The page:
Piercy appeared as the Walt Whitman Birthplace poet in residence
June 2000 to teach a master class and read at the West Hills home
of the Good Gray Poet. This interview is reprinted from the e-magazine
www.poetrybay.com Fall 2000 issue.
Marge Piercy, the nationally-known poet of womanhood
and compassion, conscience and spirit, began her tenure as poet
in residence at the Walt Whitman Birthplace in West Hills NY with
a message as challenging as it was simple: political poetry is
alive and well in America.
"The idea that political poetry is somehow
inferior is heresy," said Piercy in an interview the day
of her Master Class at the Whitman birthplace, which took place
in the beginning of June. "Shelley, Byron, Wordsworth - they
would never have understood that position."
Given Piercy's origins in a Detroit ghetto during
the latter part of the Great Depression, perhaps that sentiment
would not sound so surprising - origins that, as she describes
them, meant that "if you were at all observant you learned
a lot about class, sexism, racism, anti-semitism. It was a raw
place, a place with a violent labor movement. Everything was very
out in Detroit."
That was then. These days, one might point to a
host of accomplishments for the writer - NEA grants, major literary
awards in poetry and fiction, and teaching posts at such distinguished
locations as Indiana U, University of Kansas, Holy Cross, UC-San
Jose, U Cincinnatti and the University of Michigan - as an indication
that Piercy might have mellowed...or at least led her to have
found a station in life which would allow her to put her drive
toward political utterance aside.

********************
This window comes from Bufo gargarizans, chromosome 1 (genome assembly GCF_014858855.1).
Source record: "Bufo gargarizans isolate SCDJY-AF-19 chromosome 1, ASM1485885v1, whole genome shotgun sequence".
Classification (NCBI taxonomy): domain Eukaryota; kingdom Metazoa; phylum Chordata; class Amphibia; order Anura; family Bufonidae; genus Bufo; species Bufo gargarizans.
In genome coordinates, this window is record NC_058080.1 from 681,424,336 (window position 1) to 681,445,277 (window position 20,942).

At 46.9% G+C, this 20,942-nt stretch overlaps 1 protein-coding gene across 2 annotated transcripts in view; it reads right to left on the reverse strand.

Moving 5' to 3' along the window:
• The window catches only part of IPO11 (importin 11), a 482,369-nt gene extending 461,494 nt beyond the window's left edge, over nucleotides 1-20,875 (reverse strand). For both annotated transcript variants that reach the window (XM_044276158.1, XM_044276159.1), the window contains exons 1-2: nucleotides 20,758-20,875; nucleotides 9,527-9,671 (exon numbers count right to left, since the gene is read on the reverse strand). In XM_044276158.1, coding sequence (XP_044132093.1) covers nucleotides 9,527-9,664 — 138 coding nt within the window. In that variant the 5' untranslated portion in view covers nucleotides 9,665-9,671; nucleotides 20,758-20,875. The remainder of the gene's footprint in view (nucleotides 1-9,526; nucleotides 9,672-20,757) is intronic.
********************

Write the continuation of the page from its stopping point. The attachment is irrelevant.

Or perhaps, the lulling effects of the lovely home
she inhabits on Cape Cod - with its fresh water marsh, mixed oak
and pine woods, and a vegetable garden complete with fruit trees,
grape vines, and flowering bushes.
Not hardly. For Marge Piercy, it's all one when
it comes to politics. It is to be found in every human subject,
"whether you're writing about toenails or art," she
maintains. "In general, all works written in words contain
politics." Whereas a poem is only viewed as political if
it is conrtrary to the viewer's position, she argues, "if
you identify with the wolf, Little Red Riding Hood is a very different
story to you."
Fairy tales aside, this is a poet who puts her
philosophy of political activism into practice. Piercy is deeply
involved in such regional programs as Roots for Choice, a woman
and child health agency on the Cape. "Roots of Choice deals
with issues that impact women, especially health," she says.
Among them? Access to choice. Clinical services for those who
can't pay for them - including "abortions, contraception,
followup, domestic violence and abuse."
But as a potent voice on the national cultural
landscape, Piercy sees herself firmly embedded in the "third
wave" of the women's movement. The third wave? First, she
notes, came the Suffragettes. Then came the 60's Women's Movement.
"The Third Wave is a movement of young people,
with more emphasis on sexual liberation, and on acting up,"
says Piercy. "I like it, it's very rebellious. They don't
see any reason they have to dress in male drag to be heard."
These days she is also drawing on her sense of multi-faceted personhood
- with interests in everything from reading and editing manuscripts
to work on a memoir (the writing of which she describes as "hell
to write - it's like eating bricks for breakfast.") Then
there is her ongoing work on novels and poetry. "A novel
isn't an essay," says Piercy. "It is people in time
and history. A chance to explore people's lives in a fictive way.
Poetry is much more directly out of my own life."
Shifting from one modality to the other, she says,
has its advantages. It means for one thing that "you don't
get writer's block."
And the multi-faceted approach is one that
she argues women are well suited to. "Women are expected
to be multi-task oriented in this society," she says. "shopping,
writing, working, dealing with best friends, operations, children.
It is men who ask you how you can do two things at once. I think
they feel the need to specialize more."